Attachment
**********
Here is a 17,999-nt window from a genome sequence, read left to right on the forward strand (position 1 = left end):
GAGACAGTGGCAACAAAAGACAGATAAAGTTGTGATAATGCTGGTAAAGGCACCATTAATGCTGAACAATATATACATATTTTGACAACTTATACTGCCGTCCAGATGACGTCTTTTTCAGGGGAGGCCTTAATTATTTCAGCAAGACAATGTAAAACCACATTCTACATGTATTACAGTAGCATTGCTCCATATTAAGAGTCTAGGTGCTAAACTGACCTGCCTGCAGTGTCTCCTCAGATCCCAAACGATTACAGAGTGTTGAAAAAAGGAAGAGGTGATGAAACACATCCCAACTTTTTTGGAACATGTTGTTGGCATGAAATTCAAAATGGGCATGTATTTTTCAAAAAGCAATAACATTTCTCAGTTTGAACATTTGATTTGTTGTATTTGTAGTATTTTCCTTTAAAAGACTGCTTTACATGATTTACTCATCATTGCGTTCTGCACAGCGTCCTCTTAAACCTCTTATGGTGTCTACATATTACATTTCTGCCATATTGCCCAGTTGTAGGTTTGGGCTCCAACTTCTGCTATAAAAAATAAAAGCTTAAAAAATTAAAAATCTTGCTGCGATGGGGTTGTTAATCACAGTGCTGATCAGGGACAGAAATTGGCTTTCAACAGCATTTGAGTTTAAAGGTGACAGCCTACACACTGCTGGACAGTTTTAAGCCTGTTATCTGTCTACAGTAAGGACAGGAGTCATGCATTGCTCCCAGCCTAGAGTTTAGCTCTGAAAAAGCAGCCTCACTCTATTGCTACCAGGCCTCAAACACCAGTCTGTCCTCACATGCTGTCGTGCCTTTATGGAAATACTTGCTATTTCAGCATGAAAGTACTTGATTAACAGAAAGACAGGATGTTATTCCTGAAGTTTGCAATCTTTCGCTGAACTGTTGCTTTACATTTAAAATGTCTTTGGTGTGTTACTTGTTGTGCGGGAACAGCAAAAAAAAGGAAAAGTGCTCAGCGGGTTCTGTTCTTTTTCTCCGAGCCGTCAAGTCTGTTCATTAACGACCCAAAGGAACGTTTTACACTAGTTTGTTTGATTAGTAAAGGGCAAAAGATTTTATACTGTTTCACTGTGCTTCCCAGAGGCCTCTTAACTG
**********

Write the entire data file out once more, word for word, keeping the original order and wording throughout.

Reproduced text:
Here is a 17,999-nt window from a genome sequence, read left to right on the forward strand (position 1 = left end):
GAGACAGTGGCAACAAAAGACAGATAAAGTTGTGATAATGCTGGTAAAGGCACCATTAATGCTGAACAATATATACATATTTTGACAACTTATACTGCCGTCCAGATGACGTCTTTTTCAGGGGAGGCCTTAATTATTTCAGCAAGACAATGTAAAACCACATTCTACATGTATTACAGTAGCATTGCTCCATATTAAGAGTCTAGGTGCTAAACTGACCTGCCTGCAGTGTCTCCTCAGATCCCAAACGATTACAGAGTGTTGAAAAAAGGAAGAGGTGATGAAACACATCCCAACTTTTTTGGAACATGTTGTTGGCATGAAATTCAAAATGGGCATGTATTTTTCAAAAAGCAATAACATTTCTCAGTTTGAACATTTGATTTGTTGTATTTGTAGTATTTTCCTTTAAAAGACTGCTTTACATGATTTACTCATCATTGCGTTCTGCACAGCGTCCTCTTAAACCTCTTATGGTGTCTACATATTACATTTCTGCCATATTGCCCAGTTGTAGGTTTGGGCTCCAACTTCTGCTATAAAAAATAAAAGCTTAAAAAATTAAAAATCTTGCTGCGATGGGGTTGTTAATCACAGTGCTGATCAGGGACAGAAATTGGCTTTCAACAGCATTTGAGTTTAAAGGTGACAGCCTACACACTGCTGGACAGTTTTAAGCCTGTTATCTGTCTACAGTAAGGACAGGAGTCATGCATTGCTCCCAGCCTAGAGTTTAGCTCTGAAAAAGCAGCCTCACTCTATTGCTACCAGGCCTCAAACACCAGTCTGTCCTCACATGCTGTCGTGCCTTTATGGAAATACTTGCTATTTCAGCATGAAAGTACTTGATTAACAGAAAGACAGGATGTTATTCCTGAAGTTTGCAATCTTTCGCTGAACTGTTGCTTTACATTTAAAATGTCTTTGGTGTGTTACTTGTTGTGCGGGAACAGCAAAAAAAAGGAAAAGTGCTCAGCGGGTTCTGTTCTTTTTCTCCGAGCCGTCAAGTCTGTTCATTAACGACCCAAAGGAACGTTTTACACTAGTTTGTTTGATTAGTAAAGGGCAAAAGATTTTATACTGTTTCACTGTGCTTCCCAGAGGCCTCTTAACTG